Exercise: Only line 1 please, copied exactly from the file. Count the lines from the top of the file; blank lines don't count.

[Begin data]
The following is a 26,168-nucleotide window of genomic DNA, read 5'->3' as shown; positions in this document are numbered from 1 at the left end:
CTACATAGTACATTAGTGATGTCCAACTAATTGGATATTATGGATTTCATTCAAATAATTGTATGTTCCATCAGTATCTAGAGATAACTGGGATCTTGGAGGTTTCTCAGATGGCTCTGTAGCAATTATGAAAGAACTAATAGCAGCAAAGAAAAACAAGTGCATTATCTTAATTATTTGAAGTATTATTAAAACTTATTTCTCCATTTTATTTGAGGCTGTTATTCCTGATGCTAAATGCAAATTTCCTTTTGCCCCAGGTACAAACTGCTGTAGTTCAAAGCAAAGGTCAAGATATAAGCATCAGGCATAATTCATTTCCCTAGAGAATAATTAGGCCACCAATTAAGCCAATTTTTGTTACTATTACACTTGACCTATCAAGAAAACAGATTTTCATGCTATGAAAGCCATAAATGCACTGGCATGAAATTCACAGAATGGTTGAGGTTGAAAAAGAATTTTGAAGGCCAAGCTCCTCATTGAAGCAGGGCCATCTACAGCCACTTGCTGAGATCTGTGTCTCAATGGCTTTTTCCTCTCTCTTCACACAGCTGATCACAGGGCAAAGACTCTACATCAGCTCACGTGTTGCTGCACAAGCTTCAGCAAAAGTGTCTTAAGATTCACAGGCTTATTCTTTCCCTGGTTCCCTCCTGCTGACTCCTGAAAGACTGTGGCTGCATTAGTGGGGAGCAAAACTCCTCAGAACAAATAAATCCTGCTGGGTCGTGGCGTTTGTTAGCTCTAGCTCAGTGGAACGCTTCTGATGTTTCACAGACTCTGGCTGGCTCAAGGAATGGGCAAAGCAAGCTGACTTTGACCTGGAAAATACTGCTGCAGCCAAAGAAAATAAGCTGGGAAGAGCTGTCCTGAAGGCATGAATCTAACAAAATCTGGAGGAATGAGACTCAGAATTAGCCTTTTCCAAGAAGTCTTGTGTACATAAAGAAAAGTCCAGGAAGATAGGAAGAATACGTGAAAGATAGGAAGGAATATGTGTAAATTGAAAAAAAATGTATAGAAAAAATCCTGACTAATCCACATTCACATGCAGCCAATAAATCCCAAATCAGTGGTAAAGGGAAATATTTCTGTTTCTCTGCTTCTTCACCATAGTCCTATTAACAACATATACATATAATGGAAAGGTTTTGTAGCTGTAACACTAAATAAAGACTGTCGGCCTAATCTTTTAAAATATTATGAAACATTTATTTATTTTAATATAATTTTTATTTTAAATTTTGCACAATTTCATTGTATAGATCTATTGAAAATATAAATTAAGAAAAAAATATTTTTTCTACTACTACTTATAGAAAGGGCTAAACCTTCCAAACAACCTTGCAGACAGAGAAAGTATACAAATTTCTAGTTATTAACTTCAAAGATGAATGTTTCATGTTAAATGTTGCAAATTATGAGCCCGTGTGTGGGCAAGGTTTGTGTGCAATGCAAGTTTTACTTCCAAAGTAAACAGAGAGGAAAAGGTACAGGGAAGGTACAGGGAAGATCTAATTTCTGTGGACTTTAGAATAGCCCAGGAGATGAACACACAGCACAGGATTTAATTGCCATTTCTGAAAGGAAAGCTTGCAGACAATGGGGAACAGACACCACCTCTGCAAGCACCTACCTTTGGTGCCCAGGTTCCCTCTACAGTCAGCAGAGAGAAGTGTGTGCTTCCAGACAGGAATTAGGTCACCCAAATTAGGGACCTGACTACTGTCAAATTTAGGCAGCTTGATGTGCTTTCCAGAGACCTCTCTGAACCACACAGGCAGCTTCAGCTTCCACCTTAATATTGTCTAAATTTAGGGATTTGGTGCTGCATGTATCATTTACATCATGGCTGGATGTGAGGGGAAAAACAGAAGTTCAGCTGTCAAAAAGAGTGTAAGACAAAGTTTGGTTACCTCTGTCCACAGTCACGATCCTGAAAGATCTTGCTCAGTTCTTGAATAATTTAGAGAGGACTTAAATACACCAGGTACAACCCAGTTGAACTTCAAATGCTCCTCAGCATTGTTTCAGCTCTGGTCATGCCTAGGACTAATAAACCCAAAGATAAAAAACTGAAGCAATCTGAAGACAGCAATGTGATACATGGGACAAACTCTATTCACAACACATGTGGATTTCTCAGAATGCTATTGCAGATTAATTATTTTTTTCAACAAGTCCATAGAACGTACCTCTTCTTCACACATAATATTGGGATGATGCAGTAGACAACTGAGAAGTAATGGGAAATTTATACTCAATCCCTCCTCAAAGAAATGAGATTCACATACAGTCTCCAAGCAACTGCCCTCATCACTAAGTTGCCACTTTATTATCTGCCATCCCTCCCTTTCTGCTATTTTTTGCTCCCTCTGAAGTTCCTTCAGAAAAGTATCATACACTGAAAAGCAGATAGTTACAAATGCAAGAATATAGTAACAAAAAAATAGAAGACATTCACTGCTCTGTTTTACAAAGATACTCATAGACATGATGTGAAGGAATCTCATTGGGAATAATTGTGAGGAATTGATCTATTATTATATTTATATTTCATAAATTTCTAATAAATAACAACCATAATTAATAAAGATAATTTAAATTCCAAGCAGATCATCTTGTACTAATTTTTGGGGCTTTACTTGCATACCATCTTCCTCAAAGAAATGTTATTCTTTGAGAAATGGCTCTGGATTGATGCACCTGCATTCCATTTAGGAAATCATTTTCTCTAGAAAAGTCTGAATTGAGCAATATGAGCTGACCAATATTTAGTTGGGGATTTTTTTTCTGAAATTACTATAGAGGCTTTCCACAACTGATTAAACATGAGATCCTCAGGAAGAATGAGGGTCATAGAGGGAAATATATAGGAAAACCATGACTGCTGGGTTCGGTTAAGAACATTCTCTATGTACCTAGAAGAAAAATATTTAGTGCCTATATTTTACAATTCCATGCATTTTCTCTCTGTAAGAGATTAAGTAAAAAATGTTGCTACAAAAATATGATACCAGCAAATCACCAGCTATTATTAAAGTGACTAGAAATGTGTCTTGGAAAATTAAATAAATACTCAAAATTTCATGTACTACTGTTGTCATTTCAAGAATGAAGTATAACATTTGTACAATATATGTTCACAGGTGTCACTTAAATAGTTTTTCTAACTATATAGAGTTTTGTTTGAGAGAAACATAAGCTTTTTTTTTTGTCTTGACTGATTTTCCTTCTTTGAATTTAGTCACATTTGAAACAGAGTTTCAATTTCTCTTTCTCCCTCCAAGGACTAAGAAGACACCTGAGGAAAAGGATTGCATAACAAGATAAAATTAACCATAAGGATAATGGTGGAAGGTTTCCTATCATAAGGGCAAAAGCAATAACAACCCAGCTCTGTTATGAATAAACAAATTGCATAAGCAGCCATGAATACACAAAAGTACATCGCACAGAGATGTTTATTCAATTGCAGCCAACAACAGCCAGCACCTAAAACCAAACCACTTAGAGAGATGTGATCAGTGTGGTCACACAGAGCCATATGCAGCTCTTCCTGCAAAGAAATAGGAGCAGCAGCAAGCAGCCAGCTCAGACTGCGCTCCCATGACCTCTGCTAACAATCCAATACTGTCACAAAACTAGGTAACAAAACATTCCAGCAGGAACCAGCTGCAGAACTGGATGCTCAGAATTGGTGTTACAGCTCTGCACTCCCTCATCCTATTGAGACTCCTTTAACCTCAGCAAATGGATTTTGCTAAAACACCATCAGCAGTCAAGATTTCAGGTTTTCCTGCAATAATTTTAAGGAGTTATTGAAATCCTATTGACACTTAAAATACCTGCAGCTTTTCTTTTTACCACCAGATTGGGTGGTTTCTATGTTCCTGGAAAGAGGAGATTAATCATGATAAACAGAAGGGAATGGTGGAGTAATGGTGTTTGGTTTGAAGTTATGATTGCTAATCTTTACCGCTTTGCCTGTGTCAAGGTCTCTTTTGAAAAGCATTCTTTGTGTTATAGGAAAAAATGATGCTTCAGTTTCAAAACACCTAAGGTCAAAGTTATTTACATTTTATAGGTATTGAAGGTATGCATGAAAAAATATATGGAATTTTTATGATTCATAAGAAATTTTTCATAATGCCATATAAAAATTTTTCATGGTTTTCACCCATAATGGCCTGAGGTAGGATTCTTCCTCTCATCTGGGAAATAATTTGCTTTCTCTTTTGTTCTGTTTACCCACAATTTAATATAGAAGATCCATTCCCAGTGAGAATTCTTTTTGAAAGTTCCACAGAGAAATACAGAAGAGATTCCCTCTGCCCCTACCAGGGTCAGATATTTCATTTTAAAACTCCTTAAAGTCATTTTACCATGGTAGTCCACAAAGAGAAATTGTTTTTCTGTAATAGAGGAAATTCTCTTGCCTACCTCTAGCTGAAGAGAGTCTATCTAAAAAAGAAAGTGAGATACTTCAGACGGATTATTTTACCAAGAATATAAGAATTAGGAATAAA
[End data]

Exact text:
The following is a 26,168-nucleotide window of genomic DNA, read 5'->3' as shown; positions in this document are numbered from 1 at the left end: